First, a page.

"So, the aim was to essentially bridge the market gap and become an organisation that imparts quality training to ensure that the workforce is ready when they enter the industry," Dudeja said.

"The traditional education system in India is flawed. So, Virohan was started with an idea to convert and fix the training failure, fix the scale failure, to make the education system demand-driven, completely scalable, standardised and to make sure the desired outcomes," he added.

NSDC Certified Diploma Courses

To become Medical Lab Technicians and OT Technicians, Virohan offers NSDC certified Diploma courses for students through videos, gamification, and real-time tests, leading to increased student engagement and retention. It also meets other educational needs through its myClassroom kit, a proprietary, end-to-end Hybrid Training solution.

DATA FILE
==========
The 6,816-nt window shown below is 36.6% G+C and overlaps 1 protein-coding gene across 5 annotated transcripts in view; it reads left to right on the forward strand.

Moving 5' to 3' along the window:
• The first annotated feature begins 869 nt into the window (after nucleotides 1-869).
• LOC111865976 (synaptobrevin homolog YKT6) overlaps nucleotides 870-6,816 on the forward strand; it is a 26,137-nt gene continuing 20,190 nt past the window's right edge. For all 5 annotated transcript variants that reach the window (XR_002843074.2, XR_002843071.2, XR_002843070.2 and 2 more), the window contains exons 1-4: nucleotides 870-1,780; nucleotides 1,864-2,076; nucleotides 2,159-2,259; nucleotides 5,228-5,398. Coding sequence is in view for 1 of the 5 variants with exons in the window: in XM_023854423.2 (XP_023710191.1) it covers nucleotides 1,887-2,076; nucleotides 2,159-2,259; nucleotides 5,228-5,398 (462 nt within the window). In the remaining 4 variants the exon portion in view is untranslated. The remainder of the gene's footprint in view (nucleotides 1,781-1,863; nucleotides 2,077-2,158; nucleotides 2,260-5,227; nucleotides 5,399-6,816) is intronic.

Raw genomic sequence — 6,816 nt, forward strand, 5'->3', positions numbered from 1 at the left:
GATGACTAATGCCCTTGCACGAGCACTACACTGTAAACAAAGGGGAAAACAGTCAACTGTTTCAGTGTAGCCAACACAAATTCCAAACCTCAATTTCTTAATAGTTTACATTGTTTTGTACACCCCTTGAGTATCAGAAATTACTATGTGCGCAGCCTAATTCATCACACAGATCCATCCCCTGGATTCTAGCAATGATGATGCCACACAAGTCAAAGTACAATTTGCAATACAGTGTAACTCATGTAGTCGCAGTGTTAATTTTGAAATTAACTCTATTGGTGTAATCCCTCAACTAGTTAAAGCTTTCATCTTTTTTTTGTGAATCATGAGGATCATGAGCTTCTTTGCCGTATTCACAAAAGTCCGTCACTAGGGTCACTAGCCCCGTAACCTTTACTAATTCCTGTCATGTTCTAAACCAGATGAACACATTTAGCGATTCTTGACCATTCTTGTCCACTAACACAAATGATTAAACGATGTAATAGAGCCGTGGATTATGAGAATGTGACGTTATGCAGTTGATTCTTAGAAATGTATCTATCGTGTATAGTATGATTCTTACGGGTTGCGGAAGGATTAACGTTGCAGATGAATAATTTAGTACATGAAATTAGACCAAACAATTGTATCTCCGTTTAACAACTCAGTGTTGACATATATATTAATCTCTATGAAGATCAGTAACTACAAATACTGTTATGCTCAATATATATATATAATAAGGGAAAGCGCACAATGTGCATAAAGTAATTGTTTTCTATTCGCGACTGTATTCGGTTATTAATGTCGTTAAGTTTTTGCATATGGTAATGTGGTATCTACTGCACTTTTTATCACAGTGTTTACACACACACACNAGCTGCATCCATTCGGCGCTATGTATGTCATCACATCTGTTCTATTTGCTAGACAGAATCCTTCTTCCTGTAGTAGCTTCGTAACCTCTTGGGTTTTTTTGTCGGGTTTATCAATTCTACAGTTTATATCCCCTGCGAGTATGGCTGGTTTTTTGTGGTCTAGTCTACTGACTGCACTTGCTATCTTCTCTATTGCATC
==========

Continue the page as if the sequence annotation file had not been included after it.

The classrooms are also run by facilitators who use an app and all students use the myCareer app, both inside and at home. Several data points are analysed by a team of data scientists to provide personalised interventions to students who need them.

"When the pandemic started, we took the spirit of our pedagogy entirely online, with video and message chat-based doubt support, live classes, and remote mentorship sessions that focus on student motivation. This led to us building a leading omnichannel training platform that can switch between training online and in-classroom seamlessly with our NPS ratings jumping to over 60%, dropouts to below 7% and 90% placement rates, and 40% referral rates," Dudeja explained.